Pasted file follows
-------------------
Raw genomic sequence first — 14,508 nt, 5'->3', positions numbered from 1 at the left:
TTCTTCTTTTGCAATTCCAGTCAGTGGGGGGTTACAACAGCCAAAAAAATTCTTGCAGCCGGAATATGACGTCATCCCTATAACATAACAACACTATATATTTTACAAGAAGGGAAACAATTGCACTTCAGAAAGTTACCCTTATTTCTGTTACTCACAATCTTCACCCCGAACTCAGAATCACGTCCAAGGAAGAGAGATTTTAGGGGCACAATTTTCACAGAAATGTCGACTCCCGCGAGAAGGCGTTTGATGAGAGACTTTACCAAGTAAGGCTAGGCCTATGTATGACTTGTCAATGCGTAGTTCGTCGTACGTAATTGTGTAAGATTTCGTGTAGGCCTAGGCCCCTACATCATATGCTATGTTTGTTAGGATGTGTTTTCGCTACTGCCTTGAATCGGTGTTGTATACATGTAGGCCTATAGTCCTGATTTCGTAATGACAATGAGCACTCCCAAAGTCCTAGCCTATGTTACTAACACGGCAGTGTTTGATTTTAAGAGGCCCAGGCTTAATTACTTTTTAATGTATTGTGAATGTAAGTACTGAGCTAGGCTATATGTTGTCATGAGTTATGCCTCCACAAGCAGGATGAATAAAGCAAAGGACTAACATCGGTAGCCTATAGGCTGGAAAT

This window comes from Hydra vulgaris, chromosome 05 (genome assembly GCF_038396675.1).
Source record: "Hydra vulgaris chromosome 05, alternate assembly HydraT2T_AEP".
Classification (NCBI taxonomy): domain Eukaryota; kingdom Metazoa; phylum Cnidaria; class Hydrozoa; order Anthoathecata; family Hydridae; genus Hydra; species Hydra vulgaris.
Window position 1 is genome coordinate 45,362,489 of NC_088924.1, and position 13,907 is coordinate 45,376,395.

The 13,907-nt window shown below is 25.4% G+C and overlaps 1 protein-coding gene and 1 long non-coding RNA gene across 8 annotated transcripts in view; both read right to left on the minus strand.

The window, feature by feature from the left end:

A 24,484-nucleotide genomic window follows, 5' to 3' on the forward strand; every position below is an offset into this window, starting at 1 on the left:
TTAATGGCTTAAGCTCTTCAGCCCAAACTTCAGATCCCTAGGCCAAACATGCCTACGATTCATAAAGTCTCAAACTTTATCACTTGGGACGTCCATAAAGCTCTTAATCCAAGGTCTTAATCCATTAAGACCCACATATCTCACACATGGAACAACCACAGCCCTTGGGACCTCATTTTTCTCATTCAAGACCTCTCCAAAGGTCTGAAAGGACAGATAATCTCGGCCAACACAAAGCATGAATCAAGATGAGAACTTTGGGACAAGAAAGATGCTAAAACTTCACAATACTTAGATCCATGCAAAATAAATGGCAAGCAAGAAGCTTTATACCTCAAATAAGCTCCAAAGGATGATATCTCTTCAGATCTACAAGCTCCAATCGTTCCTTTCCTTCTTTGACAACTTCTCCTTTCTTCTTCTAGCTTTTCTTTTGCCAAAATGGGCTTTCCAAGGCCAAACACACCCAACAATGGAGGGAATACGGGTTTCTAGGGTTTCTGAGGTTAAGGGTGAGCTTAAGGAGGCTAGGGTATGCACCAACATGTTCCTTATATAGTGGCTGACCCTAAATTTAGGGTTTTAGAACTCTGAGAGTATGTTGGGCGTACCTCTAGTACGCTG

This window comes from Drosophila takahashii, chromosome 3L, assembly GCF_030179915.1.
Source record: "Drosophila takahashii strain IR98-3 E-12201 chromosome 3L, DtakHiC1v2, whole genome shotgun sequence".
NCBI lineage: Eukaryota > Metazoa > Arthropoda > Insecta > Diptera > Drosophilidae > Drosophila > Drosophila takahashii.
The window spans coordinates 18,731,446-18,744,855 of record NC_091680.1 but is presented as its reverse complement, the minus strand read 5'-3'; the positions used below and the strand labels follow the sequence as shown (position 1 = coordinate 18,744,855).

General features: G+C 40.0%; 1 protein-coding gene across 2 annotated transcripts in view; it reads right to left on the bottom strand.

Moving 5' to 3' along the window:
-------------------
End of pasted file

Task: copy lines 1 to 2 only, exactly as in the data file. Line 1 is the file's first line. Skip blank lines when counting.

Raw genomic sequence first — 14,508 nt, 5'->3', positions numbered from 1 at the left:
TTCTTCTTTTGCAATTCCAGTCAGTGGGGGGTTACAACAGCCAAAAAAATTCTTGCAGCCGGAATATGACGTCATCCCTATAACATAACAACACTATATATTTTACAAGAAGGGAAACAATTGCACTTCAGAAAGTTACCCTTATTTCTGTTACTCACAATCTTCACCCCGAACTCAGAATCACGTCCAAGGAAGAGAGATTTTAGGGGCACAATTTTCACAGAAATGTCGACTCCCGCGAGAAGGCGTTTGATGAGAGACTTTACCAAGTAAGGCTAGGCCTATGTATGACTTGTCAATGCGTAGTTCGTCGTACGTAATTGTGTAAGATTTCGTGTAGGCCTAGGCCCCTACATCATATGCTATGTTTGTTAGGATGTGTTTTCGCTACTGCCTTGAATCGGTGTTGTATACATGTAGGCCTATAGTCCTGATTTCGTAATGACAATGAGCACTCCCAAAGTCCTAGCCTATGTTACTAACACGGCAGTGTTTGATTTTAAGAGGCCCAGGCTTAATTACTTTTTAATGTATTGTGAATGTAAGTACTGAGCTAGGCTATATGTTGTCATGAGTTATGCCTCCACAAGCAGGATGAATAAAGCAAAGGACTAACATCGGTAGCCTATAGGCTGGAAAT